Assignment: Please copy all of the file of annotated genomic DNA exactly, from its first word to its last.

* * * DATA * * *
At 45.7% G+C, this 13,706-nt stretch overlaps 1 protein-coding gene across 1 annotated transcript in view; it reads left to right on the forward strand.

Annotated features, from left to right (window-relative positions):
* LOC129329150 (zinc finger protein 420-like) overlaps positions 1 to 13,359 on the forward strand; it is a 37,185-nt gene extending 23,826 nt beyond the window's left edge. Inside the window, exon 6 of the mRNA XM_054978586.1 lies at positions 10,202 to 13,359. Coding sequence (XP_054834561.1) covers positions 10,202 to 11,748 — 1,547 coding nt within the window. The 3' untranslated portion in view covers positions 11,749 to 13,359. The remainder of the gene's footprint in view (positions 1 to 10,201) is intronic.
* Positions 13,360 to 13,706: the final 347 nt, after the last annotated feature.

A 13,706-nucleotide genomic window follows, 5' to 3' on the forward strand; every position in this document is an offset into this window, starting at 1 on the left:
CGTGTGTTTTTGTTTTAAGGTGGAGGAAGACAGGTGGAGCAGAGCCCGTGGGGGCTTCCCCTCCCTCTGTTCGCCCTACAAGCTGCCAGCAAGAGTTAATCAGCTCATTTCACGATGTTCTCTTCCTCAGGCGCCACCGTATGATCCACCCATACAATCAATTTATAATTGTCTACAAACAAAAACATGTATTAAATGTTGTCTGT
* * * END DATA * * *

At 45.7% G+C, this 13,706-nt stretch overlaps 1 protein-coding gene across 1 annotated transcript in view; it reads left to right on the forward strand.

Annotated features, from left to right (window-relative positions):
* LOC129329150 (zinc finger protein 420-like) overlaps positions 1 to 13,359 on the forward strand; it is a 37,185-nt gene extending 23,826 nt beyond the window's left edge. Inside the window, exon 6 of the mRNA XM_054978586.1 lies at positions 10,202 to 13,359. Coding sequence (XP_054834561.1) covers positions 10,202 to 11,748 — 1,547 coding nt within the window. The 3' untranslated portion in view covers positions 11,749 to 13,359. The remainder of the gene's footprint in view (positions 1 to 10,201) is intronic.
* Positions 13,360 to 13,706: the final 347 nt, after the last annotated feature.

A 13,706-nucleotide genomic window follows, 5' to 3' on the forward strand; every position in this document is an offset into this window, starting at 1 on the left:
CGTGTGTTTTTGTTTTAAGGTGGAGGAAGACAGGTGGAGCAGAGCCCGTGGGGGCTTCCCCTCCCTCTGTTCGCCCTACAAGCTGCCAGCAAGAGTTAATCAGCTCATTTCACGATGTTCTCTTCCTCAGGCGCCACCGTATGATCCACCCATACAATCAATTTATAATTGTCTACAAACAAAAACATGTATTAAATGTTGTCTGT